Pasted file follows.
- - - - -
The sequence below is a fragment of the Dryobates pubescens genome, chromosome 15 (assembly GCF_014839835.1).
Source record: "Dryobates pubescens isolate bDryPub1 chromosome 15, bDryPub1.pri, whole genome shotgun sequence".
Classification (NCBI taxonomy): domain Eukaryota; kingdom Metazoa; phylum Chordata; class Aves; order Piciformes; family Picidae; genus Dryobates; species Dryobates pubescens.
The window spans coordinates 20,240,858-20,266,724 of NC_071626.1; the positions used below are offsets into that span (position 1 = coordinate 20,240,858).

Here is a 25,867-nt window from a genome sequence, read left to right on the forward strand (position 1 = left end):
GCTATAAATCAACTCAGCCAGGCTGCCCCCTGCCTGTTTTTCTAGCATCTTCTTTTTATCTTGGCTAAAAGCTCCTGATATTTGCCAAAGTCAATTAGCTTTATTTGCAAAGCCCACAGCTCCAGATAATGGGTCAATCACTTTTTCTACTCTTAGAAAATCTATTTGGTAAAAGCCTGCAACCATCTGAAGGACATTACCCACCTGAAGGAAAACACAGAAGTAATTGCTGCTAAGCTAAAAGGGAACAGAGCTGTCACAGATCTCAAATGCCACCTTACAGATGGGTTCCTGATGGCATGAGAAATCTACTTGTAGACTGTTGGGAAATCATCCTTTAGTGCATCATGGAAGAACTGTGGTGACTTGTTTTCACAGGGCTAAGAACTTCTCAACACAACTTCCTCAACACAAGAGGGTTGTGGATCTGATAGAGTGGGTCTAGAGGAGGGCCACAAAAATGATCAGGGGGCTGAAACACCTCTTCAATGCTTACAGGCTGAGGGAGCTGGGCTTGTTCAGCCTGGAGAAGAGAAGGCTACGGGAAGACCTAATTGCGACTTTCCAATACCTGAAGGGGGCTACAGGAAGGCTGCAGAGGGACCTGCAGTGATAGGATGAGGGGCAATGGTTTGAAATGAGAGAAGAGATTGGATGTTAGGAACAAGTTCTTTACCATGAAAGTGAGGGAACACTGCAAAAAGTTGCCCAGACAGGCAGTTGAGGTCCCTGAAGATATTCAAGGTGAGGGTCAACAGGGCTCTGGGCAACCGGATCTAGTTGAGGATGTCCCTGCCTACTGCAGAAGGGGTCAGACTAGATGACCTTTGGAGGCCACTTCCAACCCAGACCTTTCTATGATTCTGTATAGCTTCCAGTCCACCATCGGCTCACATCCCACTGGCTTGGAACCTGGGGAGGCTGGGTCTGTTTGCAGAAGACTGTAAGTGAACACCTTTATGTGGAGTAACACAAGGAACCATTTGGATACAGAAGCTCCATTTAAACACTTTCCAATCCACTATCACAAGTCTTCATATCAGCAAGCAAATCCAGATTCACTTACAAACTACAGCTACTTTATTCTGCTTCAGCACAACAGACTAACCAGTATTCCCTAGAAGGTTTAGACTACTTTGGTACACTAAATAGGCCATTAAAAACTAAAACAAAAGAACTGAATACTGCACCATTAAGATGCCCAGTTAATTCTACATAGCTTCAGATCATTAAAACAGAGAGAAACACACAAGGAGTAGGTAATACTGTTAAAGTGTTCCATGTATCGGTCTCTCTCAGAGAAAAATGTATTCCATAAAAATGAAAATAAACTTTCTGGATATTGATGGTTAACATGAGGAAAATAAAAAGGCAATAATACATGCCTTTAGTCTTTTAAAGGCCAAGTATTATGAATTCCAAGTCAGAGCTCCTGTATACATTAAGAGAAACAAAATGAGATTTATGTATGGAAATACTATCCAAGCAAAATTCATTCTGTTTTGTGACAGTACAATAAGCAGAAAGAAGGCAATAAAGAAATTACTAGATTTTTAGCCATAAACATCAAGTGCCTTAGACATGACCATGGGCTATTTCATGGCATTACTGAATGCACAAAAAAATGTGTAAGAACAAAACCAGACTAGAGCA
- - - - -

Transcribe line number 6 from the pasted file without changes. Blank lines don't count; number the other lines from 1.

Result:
GCTATAAATCAACTCAGCCAGGCTGCCCCCTGCCTGTTTTTCTAGCATCTTCTTTTTATCTTGGCTAAAAGCTCCTGATATTTGCCAAAGTCAATTAGCTTTATTTGCAAAGCCCACAGCTCCAGATAATGGGTCAATCACTTTTTCTACTCTTAGAAAATCTATTTGGTAAAAGCCTGCAACCATCTGAAGGACATTACCCACCTGAAGGAAAACACAGAAGTAATTGCTGCTAAGCTAAAAGGGAACAGAGCTGTCACAGATCTCAAATGCCACCTTACAGATGGGTTCCTGATGGCATGAGAAATCTACTTGTAGACTGTTGGGAAATCATCCTTTAGTGCATCATGGAAGAACTGTGGTGACTTGTTTTCACAGGGCTAAGAACTTCTCAACACAACTTCCTCAACACAAGAGGGTTGTGGATCTGATAGAGTGGGTCTAGAGGAGGGCCACAAAAATGATCAGGGGGCTGAAACACCTCTTCAATGCTTACAGGCTGAGGGAGCTGGGCTTGTTCAGCCTGGAGAAGAGAAGGCTACGGGAAGACCTAATTGCGACTTTCCAATACCTGAAGGGGGCTACAGGAAGGCTGCAGAGGGACCTGCAGTGATAGGATGAGGGGCAATGGTTTGAAATGAGAGAAGAGATTGGATGTTAGGAACAAGTTCTTTACCATGAAAGTGAGGGAACACTGCAAAAAGTTGCCCAGACAGGCAGTTGAGGTCCCTGAAGATATTCAAGGTGAGGGTCAACAGGGCTCTGGGCAACCGGATCTAGTTGAGGATGTCCCTGCCTACTGCAGAAGGGGTCAGACTAGATGACCTTTGGAGGCCACTTCCAACCCAGACCTTTCTATGATTCTGTATAGCTTCCAGTCCACCATCGGCTCACATCCCACTGGCTTGGAACCTGGGGAGGCTGGGTCTGTTTGCAGAAGACTGTAAGTGAACACCTTTATGTGGAGTAACACAAGGAACCATTTGGATACAGAAGCTCCATTTAAACACTTTCCAATCCACTATCACAAGTCTTCATATCAGCAAGCAAATCCAGATTCACTTACAAACTACAGCTACTTTATTCTGCTTCAGCACAACAGACTAACCAGTATTCCCTAGAAGGTTTAGACTACTTTGGTACACTAAATAGGCCATTAAAAACTAAAACAAAAGAACTGAATACTGCACCATTAAGATGCCCAGTTAATTCTACATAGCTTCAGATCATTAAAACAGAGAGAAACACACAAGGAGTAGGTAATACTGTTAAAGTGTTCCATGTATCGGTCTCTCTCAGAGAAAAATGTATTCCATAAAAATGAAAATAAACTTTCTGGATATTGATGGTTAACATGAGGAAAATAAAAAGGCAATAATACATGCCTTTAGTCTTTTAAAGGCCAAGTATTATGAATTCCAAGTCAGAGCTCCTGTATACATTAAGAGAAACAAAATGAGATTTATGTATGGAAATACTATCCAAGCAAAATTCATTCTGTTTTGTGACAGTACAATAAGCAGAAAGAAGGCAATAAAGAAATTACTAGATTTTTAGCCATAAACATCAAGTGCCTTAGACATGACCATGGGCTATTTCATGGCATTACTGAATGCACAAAAAAATGTGTAAGAACAAAACCAGACTAGAGCA